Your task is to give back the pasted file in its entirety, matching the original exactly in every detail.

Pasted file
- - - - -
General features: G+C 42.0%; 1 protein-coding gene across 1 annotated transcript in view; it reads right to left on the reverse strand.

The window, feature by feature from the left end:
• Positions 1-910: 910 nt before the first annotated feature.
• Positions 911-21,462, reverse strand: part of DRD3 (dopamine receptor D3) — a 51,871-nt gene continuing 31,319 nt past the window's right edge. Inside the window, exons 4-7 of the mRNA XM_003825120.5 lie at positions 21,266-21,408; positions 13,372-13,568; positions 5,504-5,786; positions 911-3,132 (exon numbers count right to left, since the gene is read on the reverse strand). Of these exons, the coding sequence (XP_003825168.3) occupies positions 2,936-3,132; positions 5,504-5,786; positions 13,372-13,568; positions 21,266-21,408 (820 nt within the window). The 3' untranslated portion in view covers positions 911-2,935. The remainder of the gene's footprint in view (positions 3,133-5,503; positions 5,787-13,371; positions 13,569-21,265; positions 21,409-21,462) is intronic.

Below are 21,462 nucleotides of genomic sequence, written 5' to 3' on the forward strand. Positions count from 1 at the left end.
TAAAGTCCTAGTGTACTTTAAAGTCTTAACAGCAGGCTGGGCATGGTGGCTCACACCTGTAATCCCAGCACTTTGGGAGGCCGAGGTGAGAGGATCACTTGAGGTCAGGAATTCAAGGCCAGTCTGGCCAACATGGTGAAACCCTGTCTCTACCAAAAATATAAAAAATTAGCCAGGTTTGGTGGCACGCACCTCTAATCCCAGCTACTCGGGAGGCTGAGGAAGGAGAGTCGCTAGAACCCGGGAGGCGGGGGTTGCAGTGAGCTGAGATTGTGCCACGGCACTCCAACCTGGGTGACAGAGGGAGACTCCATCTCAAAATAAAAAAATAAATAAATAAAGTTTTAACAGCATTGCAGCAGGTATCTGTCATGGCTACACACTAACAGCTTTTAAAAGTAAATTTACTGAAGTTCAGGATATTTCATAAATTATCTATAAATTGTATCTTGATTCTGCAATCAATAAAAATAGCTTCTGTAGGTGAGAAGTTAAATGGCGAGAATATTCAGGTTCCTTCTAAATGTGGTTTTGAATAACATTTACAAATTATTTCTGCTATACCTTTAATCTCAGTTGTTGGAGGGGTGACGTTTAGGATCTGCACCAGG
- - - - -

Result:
General features: G+C 42.0%; 1 protein-coding gene across 1 annotated transcript in view; it reads right to left on the reverse strand.

The window, feature by feature from the left end:
• Positions 1-910: 910 nt before the first annotated feature.
• Positions 911-21,462, reverse strand: part of DRD3 (dopamine receptor D3) — a 51,871-nt gene continuing 31,319 nt past the window's right edge. Inside the window, exons 4-7 of the mRNA XM_003825120.5 lie at positions 21,266-21,408; positions 13,372-13,568; positions 5,504-5,786; positions 911-3,132 (exon numbers count right to left, since the gene is read on the reverse strand). Of these exons, the coding sequence (XP_003825168.3) occupies positions 2,936-3,132; positions 5,504-5,786; positions 13,372-13,568; positions 21,266-21,408 (820 nt within the window). The 3' untranslated portion in view covers positions 911-2,935. The remainder of the gene's footprint in view (positions 3,133-5,503; positions 5,787-13,371; positions 13,569-21,265; positions 21,409-21,462) is intronic.

Below are 21,462 nucleotides of genomic sequence, written 5' to 3' on the forward strand. Positions count from 1 at the left end.
TAAAGTCCTAGTGTACTTTAAAGTCTTAACAGCAGGCTGGGCATGGTGGCTCACACCTGTAATCCCAGCACTTTGGGAGGCCGAGGTGAGAGGATCACTTGAGGTCAGGAATTCAAGGCCAGTCTGGCCAACATGGTGAAACCCTGTCTCTACCAAAAATATAAAAAATTAGCCAGGTTTGGTGGCACGCACCTCTAATCCCAGCTACTCGGGAGGCTGAGGAAGGAGAGTCGCTAGAACCCGGGAGGCGGGGGTTGCAGTGAGCTGAGATTGTGCCACGGCACTCCAACCTGGGTGACAGAGGGAGACTCCATCTCAAAATAAAAAAATAAATAAATAAAGTTTTAACAGCATTGCAGCAGGTATCTGTCATGGCTACACACTAACAGCTTTTAAAAGTAAATTTACTGAAGTTCAGGATATTTCATAAATTATCTATAAATTGTATCTTGATTCTGCAATCAATAAAAATAGCTTCTGTAGGTGAGAAGTTAAATGGCGAGAATATTCAGGTTCCTTCTAAATGTGGTTTTGAATAACATTTACAAATTATTTCTGCTATACCTTTAATCTCAGTTGTTGGAGGGGTGACGTTTAGGATCTGCACCAGG